A Propensity Score Matched Approach to Assess the Associations of Commonly Prescribed Medications with Fall Risk in a Large Harmonized Cohort of Older Ambulatory Persons

L. J. Seppala, B van de Loo, M. Schut, N. M. van Schoor, B. H. Stricker, R. A. Kenny, F. Moriarty, L. C.P.G.M. de Groot, M. Denkinger, D. Rothenbacher, Nathalie van der Velde*, A. Abu-Hanna

*Corresponding author for this work

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Abstract

Introduction: Several medication classes are considered to present risk factors for falls. However, the evidence is mainly based on observational studies that often lack adequate adjustment for confounders. Therefore, we aimed to assess the associations of medication classes with fall risk by carefully selecting confounders and by applying propensity score matching (PSM). Methods: Data from several European cohorts, harmonized into the ADFICE_IT cohort, was used. Our primary outcome was time until the first fall within 1-year follow-up. The secondary outcome was a fall in the past year. Our exposure variables were commonly prescribed medications. We used 1:1 PSM to match the participants with reported intake of specific medication classes with participants without. We constructed Cox regression models stratified by the pairs matched on the propensity score for our primary outcome and conditional logistic regression models for our secondary outcome. Results: In total, 32.6% of participants fell in the 1-year follow-up and 24.4% reported falling in the past year. ACE inhibitor users (prevalence of use 15.3%) had a lower fall risk during follow-up when matched to non-users, with a hazard ratio (HR) of 0.82 (95% CI 0.68–0.98). Also, statin users (prevalence of use 20.1%) had a lower risk, with an HR of 0.76 (95% CI 0.65–0.90). Other medication classes showed no association with risk of first fall. Also, in our secondary outcome analyses, statin users had a significantly lower risk. Furthermore, β-blocker users had a lower fall risk and proton pump inhibitor use was associated with a higher risk in our secondary outcome analysis. Conclusion: Many commonly prescribed medication classes showed no associations with fall risk in a relatively healthy population of community-dwelling older persons. However, the treatment effects and risks can be heterogeneous between individuals. Therefore, focusing on identification of individuals at risk is warranted to optimize personalized falls prevention.

Original languageEnglish
Pages (from-to)797-805
Number of pages9
JournalDrugs and Aging
Volume38
Issue number9
Early online date5 Jul 2021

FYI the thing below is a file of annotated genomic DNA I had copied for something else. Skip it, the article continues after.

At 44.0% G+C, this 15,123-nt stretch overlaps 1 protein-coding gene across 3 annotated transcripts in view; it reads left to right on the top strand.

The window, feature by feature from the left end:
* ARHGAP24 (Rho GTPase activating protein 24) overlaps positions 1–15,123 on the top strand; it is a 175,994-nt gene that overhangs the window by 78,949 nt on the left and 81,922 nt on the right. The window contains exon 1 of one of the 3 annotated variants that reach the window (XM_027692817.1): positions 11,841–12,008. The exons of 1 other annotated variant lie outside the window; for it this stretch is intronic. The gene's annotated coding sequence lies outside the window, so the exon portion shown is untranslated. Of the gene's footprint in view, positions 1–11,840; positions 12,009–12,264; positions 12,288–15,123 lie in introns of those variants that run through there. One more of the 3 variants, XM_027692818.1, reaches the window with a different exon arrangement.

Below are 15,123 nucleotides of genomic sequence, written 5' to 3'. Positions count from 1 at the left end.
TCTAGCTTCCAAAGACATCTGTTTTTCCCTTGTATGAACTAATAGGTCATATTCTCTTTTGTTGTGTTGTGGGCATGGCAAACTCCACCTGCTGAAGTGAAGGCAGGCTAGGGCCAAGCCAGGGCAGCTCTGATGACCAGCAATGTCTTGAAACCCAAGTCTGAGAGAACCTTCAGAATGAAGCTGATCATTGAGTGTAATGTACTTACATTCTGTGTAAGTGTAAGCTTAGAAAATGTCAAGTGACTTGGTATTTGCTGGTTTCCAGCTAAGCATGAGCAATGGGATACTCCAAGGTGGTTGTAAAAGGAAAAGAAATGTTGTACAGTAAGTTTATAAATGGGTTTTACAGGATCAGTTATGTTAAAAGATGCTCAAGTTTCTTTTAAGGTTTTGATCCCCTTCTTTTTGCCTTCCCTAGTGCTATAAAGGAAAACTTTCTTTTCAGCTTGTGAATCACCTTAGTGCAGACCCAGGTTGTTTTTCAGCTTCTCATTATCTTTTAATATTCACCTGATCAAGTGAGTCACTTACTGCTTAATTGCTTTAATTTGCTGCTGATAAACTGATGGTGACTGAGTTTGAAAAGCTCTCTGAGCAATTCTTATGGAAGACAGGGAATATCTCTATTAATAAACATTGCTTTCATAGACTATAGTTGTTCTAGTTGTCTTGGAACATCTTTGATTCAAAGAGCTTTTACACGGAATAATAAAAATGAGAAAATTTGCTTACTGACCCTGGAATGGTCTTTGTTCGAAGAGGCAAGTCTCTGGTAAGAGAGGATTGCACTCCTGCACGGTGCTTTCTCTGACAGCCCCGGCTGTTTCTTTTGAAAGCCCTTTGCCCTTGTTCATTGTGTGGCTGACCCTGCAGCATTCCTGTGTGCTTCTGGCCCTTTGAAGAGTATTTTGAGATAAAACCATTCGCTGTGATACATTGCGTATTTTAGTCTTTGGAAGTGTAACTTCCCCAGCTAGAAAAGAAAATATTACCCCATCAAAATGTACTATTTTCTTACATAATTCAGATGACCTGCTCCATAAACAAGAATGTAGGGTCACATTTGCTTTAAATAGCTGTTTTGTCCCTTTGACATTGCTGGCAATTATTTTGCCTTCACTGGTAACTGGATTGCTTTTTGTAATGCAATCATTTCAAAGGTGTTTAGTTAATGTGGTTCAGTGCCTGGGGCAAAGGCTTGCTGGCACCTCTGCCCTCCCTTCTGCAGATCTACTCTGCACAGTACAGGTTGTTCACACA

DOIs
Publication statusPublished - Sept 2021

Bibliographical note

Funding Information:
This work was supported by the Clementine Brigitta Maria Dalderup fund, which is an Amsterdam University fund. The sponsor played no part in the design, execution, analysis and interpretation of data, or writing of the study. The initial B-PROOF study has received funding so far from the Netherlands Organization for Health Research and Development (ZonMw, Grant 6130.0031), The Hague; unrestricted grant from NZO (Dutch Dairy Association), Zoetermeer; Orthica, Almere; Netherlands Consortium Healthy Ageing (NCHA) Leiden/Rotterdam; Ministry of Economic Affairs, Agriculture and Innovation (project KB-15-004-003), The Hague; Wageningen University, Wageningen; VUmc, Amsterdam; Erasmus Medical Center, Rotterdam. The Longitudinal Aging Study Amsterdam (LASA) is largely supported by a grant from the Netherlands Ministry of Health, Welfare and Sports, Directorate of Long-Term Care. The data collection in 2012–2013 was financially supported by the Netherlands Organization for Scientific Research (NWO) in the framework of the project “New Cohorts of young old in the 21st century” (File Number 480-10-014). The TILDA study is co-funded by the Government of Ireland through the Office of the Minister for Health and Children, by Atlantic Philanthropies and by Irish Life; data were collected under the Statistics Act, 1993, of the Central Statistics Office. The Rotterdam Study is supported by the Erasmus MC University Medical Center and Erasmus University Rotterdam; The Netherlands Organisation for Scientific Research (NWO); The Netherlands Organisation for Health Research and Development (ZonMw); the Research Institute for Diseases in the Elderly (RIDE); The Netherlands Genomics Initiative (NGI); the Ministry of Education, Culture and Science; the Ministry of Health, Welfare and Sports; the European Commission (DG XII); and the Municipality of Rotterdam. The ActiFE-Indicators for Monitoring COPD [Chronic Obstructive Pulmonary Disease] and Asthma–(Activity and Function in the Elderly in Ulm) study was supported by the European Union (No. 2005121), and the Ministry of Science, Baden‐Württemberg, and the German Research Foundation (RO2606/14-1, DE2674/1-1).

Publisher Copyright:
© 2021, The Author(s).

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